Met’s own job ad calls PCs “bottom of the ladder”

Officers kicked off on social media after the Met Police put out a job ad for senior management – saying they don’t have to start at the bottom of the ladder like PCs.

The Met Police has launched a ‘lead beyond’ campaign, which allows direct entry into the force while completely bypassing being a beat bobby.

But it was immediately dubbed ‘lead balloon’ and ‘lead by donkeys’ for denigrating front line police officers.

The Lead Beyond twitter page has now announced that the offending ad has been withdrawn after the outrage it caused.

The Lead Beyond campaign includes two different schemes – the superintendent programme and and the direct entry inspector programme.

An advert for a new superintendent promises rapid promotion 18 months, stating: “you’ll be working within the top one per cent of officers in the police service.”

The inspector role will be be filled by a “forward-thinking, creative leader” likely “from a completely different background to policing”.

The campaign slogan is: “Modern crime is diversifying. We want more diverse thinkers to join the police.”

But officers have slammed the wording of the ad which asks: “Searching for a varied and exciting career where you don’t have to start at the bottom?”

Superintendent at New Scotland Yard, Roy Smith, said the ad, for the superintendent role, “shows a real lack of empathy and understanding of the frontline”.

Posting it on Twitter, he said: “Just seen this on the Met’s Instagram.

“I have to say without making a value judgement on the direct entry scheme I’m not sure ‘where you don’t start at the bottom’ is the way I would describe the frontline PCs and DCs who are the bedrock of the Met.

“Lots of direct entrants have brought new ideas to the Met but if we lose sight of the fact that the frontline officers and staff who may not hold a ‘rank’ are the most important part of our organisation.

“With experience and knowledge to rival the best.

“Poor choice of words.”

The ad poster read: “Are you looking for a career change?

“Want to use your leadership skills for good?

“Searching for a varied and exciting career where you don’t have to start at the bottom?”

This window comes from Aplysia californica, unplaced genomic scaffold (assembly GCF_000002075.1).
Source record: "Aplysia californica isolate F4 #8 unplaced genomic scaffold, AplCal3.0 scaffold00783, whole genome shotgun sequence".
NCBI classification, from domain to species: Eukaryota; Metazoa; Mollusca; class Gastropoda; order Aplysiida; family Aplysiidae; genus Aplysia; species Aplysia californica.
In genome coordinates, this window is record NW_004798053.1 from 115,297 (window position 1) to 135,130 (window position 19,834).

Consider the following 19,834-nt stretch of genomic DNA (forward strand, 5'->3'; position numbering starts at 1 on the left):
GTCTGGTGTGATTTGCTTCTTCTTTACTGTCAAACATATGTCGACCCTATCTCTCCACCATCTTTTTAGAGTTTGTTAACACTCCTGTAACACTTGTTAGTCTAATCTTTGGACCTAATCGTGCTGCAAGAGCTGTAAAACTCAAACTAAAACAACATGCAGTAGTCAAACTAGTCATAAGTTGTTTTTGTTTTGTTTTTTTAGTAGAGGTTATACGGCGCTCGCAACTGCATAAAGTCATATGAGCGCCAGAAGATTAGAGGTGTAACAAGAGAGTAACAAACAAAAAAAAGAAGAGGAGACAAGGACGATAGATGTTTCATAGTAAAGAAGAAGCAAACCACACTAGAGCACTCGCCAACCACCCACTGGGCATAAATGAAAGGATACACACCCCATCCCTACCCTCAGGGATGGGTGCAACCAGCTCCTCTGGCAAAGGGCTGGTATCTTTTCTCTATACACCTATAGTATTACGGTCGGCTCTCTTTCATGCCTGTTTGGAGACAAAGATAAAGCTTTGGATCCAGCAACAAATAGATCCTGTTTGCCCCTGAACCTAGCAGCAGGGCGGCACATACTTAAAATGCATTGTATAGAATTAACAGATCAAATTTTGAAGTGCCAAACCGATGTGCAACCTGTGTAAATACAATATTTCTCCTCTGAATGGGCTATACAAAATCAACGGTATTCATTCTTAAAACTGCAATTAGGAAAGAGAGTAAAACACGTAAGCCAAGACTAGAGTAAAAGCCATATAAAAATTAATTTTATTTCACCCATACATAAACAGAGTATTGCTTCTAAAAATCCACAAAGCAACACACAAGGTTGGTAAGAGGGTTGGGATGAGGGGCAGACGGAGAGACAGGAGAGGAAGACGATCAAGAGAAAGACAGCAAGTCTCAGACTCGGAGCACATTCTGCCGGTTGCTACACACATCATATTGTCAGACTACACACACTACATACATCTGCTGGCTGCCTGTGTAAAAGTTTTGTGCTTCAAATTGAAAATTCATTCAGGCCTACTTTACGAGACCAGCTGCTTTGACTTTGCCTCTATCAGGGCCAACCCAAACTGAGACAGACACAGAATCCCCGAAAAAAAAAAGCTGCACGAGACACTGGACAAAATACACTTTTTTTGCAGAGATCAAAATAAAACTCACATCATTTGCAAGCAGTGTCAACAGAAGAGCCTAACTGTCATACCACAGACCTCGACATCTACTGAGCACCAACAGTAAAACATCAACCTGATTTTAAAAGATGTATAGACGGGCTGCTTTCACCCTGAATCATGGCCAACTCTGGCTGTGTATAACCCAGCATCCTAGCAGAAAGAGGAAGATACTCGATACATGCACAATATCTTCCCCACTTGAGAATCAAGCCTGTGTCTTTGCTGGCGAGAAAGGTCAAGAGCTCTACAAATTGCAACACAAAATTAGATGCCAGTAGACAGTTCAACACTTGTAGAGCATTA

It has since been removed.

John Apter, national chair of the Police Federation, said: “Really disappointing to see this and sends completely the wrong message.

“I started ‘at the bottom’ and am very proud I did. I would suggest a very quick rethink on the wording!”

Sergeant Ben Forbes, based in Essex, said: “Completely not the way Mike Cunningham, who heads the scheme, would promote the direct entry (DE) programme, especially in the talks I’ve heard.

“A rethink need to happen.”

Ian Campbell said: “As a retired Cop, this stuff really grates on me. This heightens the divisions between DE and those already at the coal face and demonstrates a total lack of respect.”

Ian James- Bailey: “An incredibly insulting and badly worded poster. Whoever drew this up needs to be ‘posted’ back to the coalface of borough for some ideological perspective.”

Head of the Met Police Federation, Ken Marsh, described the ad as “disgusting”, claiming it sums up “how little they think” of his colleagues.

He said: “That is disgusting.

“To me this just sums up why we are in the position we’re in in relation to recruitment.

“One of the unique things about the police is that everyone starts at the same level.

“You start at the same level and you learn at the same level.

“When you have elite departments like this that claim they’re better than the frontline it causes problems.

“You have to learn your skills at the start.

“That ad tells you how little they think of my colleagues who are already there.

“It hits moral and the common decency of these individuals who work morning, noon and night.

“It’s shocking to say you don’t have to start at the bottom of the rung where they are.”

Instagram users slammed the campaign itself, with one calling it a “terrible step, lions led by donkeys”.

By Ben Gelblum and Grainne Cuffe

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